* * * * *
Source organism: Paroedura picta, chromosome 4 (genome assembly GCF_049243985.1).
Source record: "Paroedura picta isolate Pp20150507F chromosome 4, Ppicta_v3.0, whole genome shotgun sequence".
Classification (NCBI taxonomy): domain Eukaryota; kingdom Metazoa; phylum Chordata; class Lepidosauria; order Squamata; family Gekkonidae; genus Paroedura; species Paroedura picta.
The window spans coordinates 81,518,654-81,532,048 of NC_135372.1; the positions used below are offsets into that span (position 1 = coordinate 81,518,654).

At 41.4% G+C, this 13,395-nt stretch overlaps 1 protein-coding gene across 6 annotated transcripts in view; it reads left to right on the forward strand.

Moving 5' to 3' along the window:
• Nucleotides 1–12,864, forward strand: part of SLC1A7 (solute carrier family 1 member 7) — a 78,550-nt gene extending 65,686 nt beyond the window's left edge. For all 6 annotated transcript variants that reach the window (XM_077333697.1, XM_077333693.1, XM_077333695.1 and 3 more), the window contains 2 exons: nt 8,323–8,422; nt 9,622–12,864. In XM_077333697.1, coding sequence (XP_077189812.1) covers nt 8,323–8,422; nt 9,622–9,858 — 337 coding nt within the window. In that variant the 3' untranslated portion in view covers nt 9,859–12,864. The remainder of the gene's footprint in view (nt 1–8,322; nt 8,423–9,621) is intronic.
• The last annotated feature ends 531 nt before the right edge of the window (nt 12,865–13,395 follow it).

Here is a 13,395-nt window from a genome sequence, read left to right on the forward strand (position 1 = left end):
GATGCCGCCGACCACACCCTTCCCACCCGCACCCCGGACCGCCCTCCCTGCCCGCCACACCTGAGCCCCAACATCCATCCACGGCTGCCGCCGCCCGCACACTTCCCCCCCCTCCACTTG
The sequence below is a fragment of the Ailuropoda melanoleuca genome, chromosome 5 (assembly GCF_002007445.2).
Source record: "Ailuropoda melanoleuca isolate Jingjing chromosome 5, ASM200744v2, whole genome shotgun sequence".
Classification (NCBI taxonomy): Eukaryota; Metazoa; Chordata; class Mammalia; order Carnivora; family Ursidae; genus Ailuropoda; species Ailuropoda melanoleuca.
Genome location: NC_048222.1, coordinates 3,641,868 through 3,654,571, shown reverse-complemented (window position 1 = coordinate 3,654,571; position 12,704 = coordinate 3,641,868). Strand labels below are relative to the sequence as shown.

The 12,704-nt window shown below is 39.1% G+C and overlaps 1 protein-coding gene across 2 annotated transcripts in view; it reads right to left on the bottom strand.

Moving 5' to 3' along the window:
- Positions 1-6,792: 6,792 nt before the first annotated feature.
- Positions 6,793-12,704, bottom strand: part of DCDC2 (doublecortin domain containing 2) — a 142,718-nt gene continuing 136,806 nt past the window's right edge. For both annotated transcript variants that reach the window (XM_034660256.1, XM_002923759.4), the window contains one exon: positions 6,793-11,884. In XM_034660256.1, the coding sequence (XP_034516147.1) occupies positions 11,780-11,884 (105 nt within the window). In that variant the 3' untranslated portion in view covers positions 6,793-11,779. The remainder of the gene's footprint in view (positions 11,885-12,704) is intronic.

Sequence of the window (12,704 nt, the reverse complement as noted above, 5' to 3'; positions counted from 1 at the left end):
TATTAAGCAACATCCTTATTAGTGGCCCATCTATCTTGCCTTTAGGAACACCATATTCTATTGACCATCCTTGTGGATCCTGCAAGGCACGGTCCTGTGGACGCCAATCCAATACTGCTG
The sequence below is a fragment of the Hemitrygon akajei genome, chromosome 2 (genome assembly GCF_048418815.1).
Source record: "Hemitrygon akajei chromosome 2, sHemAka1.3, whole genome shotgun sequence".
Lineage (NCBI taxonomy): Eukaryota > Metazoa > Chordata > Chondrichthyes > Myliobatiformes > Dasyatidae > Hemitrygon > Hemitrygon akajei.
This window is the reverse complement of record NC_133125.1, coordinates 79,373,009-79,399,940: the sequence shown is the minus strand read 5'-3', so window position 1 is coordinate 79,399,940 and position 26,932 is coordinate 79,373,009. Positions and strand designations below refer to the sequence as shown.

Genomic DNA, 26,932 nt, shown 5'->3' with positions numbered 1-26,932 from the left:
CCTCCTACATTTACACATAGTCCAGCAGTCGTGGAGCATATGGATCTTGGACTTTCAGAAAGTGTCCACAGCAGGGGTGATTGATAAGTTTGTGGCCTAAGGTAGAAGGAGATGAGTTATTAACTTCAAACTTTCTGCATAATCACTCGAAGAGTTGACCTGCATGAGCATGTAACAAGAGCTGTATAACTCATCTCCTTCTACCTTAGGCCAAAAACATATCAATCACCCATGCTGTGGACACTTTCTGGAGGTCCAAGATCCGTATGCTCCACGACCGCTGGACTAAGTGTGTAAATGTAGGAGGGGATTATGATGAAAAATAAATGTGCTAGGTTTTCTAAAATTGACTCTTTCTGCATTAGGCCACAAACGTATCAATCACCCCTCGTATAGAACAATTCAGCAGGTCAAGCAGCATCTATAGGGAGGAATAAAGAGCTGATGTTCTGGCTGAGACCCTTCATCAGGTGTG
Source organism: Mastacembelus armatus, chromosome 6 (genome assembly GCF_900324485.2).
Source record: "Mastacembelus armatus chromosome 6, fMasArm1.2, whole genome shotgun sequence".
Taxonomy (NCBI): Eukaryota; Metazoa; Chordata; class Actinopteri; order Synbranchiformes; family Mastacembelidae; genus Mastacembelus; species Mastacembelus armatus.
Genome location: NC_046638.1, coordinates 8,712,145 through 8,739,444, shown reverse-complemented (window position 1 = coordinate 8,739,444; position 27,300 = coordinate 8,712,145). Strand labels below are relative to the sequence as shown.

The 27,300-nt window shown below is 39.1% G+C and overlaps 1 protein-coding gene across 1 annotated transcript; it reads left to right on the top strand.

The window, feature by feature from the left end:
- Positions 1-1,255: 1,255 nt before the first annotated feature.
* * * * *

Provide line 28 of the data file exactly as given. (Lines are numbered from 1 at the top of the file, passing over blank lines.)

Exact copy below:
Source record: "Mastacembelus armatus chromosome 6, fMasArm1.2, whole genome shotgun sequence".